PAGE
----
The recent move by former NASA research technologist Thomas Fuchs shows that the interpretation of biopsies is somehow similar to mapping Mars’ rocky terrain. He has been utilizing some of the knowledge he gathered in training algorithms to navigate Mars in the Mars Rover project to create algorithms that can detect cancer.
According to Fuchs, his startup, Paige.AI, can utilize machine-learning in pathology, which can, in turn, save pathologists’ time, increase accuracy and provide better patient results. Pathology plays a fundamental role in the treatment of cancer patients. This step influences everything ranging from the ordered therapy or treatment to the extra tests required by doctors.
Paige. AI is concentrating on training algorithms for both breast and prostate cancer diagnosis. In February this year, the New York-based startup announced the securing of $25 million in a Series A round of financing that was led by Breyer Capital.
By utilizing digitized slides, Paige.AI applies deep learning methods to train algorithms, especially on how to differentiate between abnormal and healthy tissues. While using algorithms to identify the slides that were possibly cancerous, Fuchs asserted that pathologists would be in a position to spend a large portion of their time on analyzing results as opposed to sorting slides. He added that the algorithms have the potential to reduce the time pathologists spend sorting slides by half.
Fuchs, who plays the role of Paige.AI’s chief scientific officer and founder, also doubles as the director of computational pathology in the Warren Alpert Center for Digital and Computational Pathology located at Memorial Sloan Kettering Cancer Center. According to him, the institution is a popular resource, particularly for second opinions in pathology judging from the fact that nearly 30% of all cases handled by the center come from outside.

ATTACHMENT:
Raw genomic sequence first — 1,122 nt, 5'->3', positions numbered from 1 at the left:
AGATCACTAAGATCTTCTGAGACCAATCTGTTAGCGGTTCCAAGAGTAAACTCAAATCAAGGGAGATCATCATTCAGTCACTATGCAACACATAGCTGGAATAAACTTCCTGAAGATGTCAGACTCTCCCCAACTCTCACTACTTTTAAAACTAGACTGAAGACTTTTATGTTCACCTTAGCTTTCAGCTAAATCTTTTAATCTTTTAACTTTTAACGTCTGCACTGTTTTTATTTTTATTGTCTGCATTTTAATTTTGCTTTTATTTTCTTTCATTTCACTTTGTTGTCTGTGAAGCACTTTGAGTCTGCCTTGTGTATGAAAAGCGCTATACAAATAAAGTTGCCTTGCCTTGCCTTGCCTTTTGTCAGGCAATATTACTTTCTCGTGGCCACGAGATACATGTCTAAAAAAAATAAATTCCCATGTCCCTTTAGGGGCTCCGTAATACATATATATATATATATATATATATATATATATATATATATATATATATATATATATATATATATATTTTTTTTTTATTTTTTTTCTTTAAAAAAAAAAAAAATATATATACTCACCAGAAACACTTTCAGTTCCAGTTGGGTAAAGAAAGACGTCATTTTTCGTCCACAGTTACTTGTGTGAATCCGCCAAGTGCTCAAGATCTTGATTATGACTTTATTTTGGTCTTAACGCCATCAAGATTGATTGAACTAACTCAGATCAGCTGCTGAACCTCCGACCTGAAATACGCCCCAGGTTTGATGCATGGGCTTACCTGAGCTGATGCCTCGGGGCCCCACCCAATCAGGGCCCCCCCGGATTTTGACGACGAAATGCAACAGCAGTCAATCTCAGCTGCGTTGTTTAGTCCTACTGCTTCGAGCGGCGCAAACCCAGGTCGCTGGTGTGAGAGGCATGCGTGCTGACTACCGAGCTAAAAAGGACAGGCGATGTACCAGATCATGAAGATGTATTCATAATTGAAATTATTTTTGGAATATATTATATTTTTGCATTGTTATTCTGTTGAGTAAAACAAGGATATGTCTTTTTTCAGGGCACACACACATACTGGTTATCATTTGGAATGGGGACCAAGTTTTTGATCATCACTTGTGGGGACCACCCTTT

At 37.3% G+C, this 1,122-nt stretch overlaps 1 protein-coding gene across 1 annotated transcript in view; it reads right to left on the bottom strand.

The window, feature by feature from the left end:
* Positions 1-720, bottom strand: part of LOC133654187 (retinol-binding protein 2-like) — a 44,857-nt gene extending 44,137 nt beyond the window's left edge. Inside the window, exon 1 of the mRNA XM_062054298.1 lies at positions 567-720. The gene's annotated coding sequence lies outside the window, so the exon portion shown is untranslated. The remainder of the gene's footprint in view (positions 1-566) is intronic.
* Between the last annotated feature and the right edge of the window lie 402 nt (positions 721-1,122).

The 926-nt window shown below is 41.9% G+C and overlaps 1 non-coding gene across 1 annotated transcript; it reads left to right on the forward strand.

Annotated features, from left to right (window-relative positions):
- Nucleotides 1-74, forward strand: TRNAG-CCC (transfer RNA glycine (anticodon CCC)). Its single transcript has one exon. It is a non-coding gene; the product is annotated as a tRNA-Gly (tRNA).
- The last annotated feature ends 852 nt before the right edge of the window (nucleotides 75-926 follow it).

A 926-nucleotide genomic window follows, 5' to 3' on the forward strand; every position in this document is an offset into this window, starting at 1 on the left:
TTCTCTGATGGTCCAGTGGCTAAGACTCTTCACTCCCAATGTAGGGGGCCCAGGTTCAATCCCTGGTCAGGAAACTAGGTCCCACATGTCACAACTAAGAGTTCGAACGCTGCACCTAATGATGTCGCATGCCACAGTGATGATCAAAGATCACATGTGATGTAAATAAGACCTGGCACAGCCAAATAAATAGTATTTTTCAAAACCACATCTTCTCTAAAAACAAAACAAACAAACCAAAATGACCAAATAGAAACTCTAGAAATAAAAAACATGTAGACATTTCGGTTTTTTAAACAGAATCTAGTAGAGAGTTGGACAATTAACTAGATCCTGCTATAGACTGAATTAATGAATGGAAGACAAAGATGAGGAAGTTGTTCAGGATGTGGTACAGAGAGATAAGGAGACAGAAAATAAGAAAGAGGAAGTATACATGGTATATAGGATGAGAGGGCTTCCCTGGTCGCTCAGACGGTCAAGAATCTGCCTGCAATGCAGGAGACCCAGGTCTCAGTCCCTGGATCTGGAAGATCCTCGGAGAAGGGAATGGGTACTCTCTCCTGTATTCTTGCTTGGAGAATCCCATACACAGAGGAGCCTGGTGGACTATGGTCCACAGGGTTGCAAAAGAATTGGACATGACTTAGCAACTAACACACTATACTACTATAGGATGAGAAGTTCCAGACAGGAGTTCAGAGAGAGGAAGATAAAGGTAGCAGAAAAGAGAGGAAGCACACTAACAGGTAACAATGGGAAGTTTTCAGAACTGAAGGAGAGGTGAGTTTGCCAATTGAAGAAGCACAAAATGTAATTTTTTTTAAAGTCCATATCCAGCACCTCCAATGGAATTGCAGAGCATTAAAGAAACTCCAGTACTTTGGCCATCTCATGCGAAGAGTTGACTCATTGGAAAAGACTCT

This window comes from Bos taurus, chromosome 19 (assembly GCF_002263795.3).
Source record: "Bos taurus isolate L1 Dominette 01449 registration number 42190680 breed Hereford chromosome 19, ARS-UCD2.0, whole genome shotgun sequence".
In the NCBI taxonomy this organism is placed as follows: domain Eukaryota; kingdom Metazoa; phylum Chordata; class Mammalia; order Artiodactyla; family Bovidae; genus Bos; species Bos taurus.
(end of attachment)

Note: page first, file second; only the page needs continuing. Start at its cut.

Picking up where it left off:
The recent agreement between New York-based Memorial Sloan Kettering and Paige.AI provides the startup with exclusive access to the institution’s intellectual property in computational pathology. Fuchs’ startup will also gain the opportunity to utilize the center’s library, which is made up of 25 million pathology slides, for the coming eight years.
Fuchs hopes that by perfecting the startup’s algorithms and digitizing its slides, pathologists could utilize Paige. AI’s pattern recognition capabilities to carry out an image search. Since raw images possessed by the Memorial Sloan Kettering library come with interpretations and genome sequencing tests, the image search could reveal the accompanying diagnosis, cure and the result of patients who were previously presented with the same cell morphology.
The genome sequencing data that accompanies an image, which matches a slide obtained from a fresh biopsy, can be utilized in predicting how the tissue could mutate. As such, a hospital might only require carrying out a single costly test to infer the outcomes of the second.
Training Paige. AI’s deep neural networks focus on a combination of several approaches. One of the techniques involves pathology fellows interpreting hundreds of cancer slides and then passing them to senior pathologists for review before feeding them to Paige. AI. The other method integrates the company’s software into the workflow of active pathologists.